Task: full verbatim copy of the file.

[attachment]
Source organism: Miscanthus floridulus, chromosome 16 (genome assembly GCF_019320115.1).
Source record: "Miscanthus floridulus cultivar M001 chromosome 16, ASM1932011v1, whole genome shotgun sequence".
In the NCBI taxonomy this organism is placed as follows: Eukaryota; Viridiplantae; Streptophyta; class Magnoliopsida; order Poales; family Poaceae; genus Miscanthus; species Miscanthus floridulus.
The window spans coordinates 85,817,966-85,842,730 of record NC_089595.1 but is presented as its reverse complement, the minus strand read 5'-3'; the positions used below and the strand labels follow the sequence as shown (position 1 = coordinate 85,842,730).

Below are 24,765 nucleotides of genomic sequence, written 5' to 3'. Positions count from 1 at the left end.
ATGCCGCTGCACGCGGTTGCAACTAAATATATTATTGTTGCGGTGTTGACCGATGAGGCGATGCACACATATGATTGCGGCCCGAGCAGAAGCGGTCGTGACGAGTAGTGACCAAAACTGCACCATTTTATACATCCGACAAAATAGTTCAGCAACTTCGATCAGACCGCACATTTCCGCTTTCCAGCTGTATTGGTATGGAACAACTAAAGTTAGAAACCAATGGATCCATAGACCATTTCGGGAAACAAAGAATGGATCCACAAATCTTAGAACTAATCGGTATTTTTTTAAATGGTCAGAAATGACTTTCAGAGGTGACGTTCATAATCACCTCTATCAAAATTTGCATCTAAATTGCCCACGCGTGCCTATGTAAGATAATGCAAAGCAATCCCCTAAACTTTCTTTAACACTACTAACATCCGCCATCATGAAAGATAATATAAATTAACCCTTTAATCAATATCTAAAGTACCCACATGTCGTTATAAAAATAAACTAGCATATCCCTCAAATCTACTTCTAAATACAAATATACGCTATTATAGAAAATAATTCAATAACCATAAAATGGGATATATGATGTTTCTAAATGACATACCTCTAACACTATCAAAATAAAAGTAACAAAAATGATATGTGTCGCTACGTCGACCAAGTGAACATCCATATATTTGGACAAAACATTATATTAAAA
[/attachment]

Source organism: Miscanthus floridulus, chromosome 16 (genome assembly GCF_019320115.1).
Source record: "Miscanthus floridulus cultivar M001 chromosome 16, ASM1932011v1, whole genome shotgun sequence".
In the NCBI taxonomy this organism is placed as follows: Eukaryota; Viridiplantae; Streptophyta; class Magnoliopsida; order Poales; family Poaceae; genus Miscanthus; species Miscanthus floridulus.
The window spans coordinates 85,817,966-85,842,730 of record NC_089595.1 but is presented as its reverse complement, the minus strand read 5'-3'; the positions used below and the strand labels follow the sequence as shown (position 1 = coordinate 85,842,730).

Below are 24,765 nucleotides of genomic sequence, written 5' to 3'. Positions count from 1 at the left end.
ATGCCGCTGCACGCGGTTGCAACTAAATATATTATTGTTGCGGTGTTGACCGATGAGGCGATGCACACATATGATTGCGGCCCGAGCAGAAGCGGTCGTGACGAGTAGTGACCAAAACTGCACCATTTTATACATCCGACAAAATAGTTCAGCAACTTCGATCAGACCGCACATTTCCGCTTTCCAGCTGTATTGGTATGGAACAACTAAAGTTAGAAACCAATGGATCCATAGACCATTTCGGGAAACAAAGAATGGATCCACAAATCTTAGAACTAATCGGTATTTTTTTAAATGGTCAGAAATGACTTTCAGAGGTGACGTTCATAATCACCTCTATCAAAATTTGCATCTAAATTGCCCACGCGTGCCTATGTAAGATAATGCAAAGCAATCCCCTAAACTTTCTTTAACACTACTAACATCCGCCATCATGAAAGATAATATAAATTAACCCTTTAATCAATATCTAAAGTACCCACATGTCGTTATAAAAATAAACTAGCATATCCCTCAAATCTACTTCTAAATACAAATATACGCTATTATAGAAAATAATTCAATAACCATAAAATGGGATATATGATGTTTCTAAATGACATACCTCTAACACTATCAAAATAAAAGTAACAAAAATGATATGTGTCGCTACGTCGACCAAGTGAACATCCATATATTTGGACAAAACATTATATTAAAA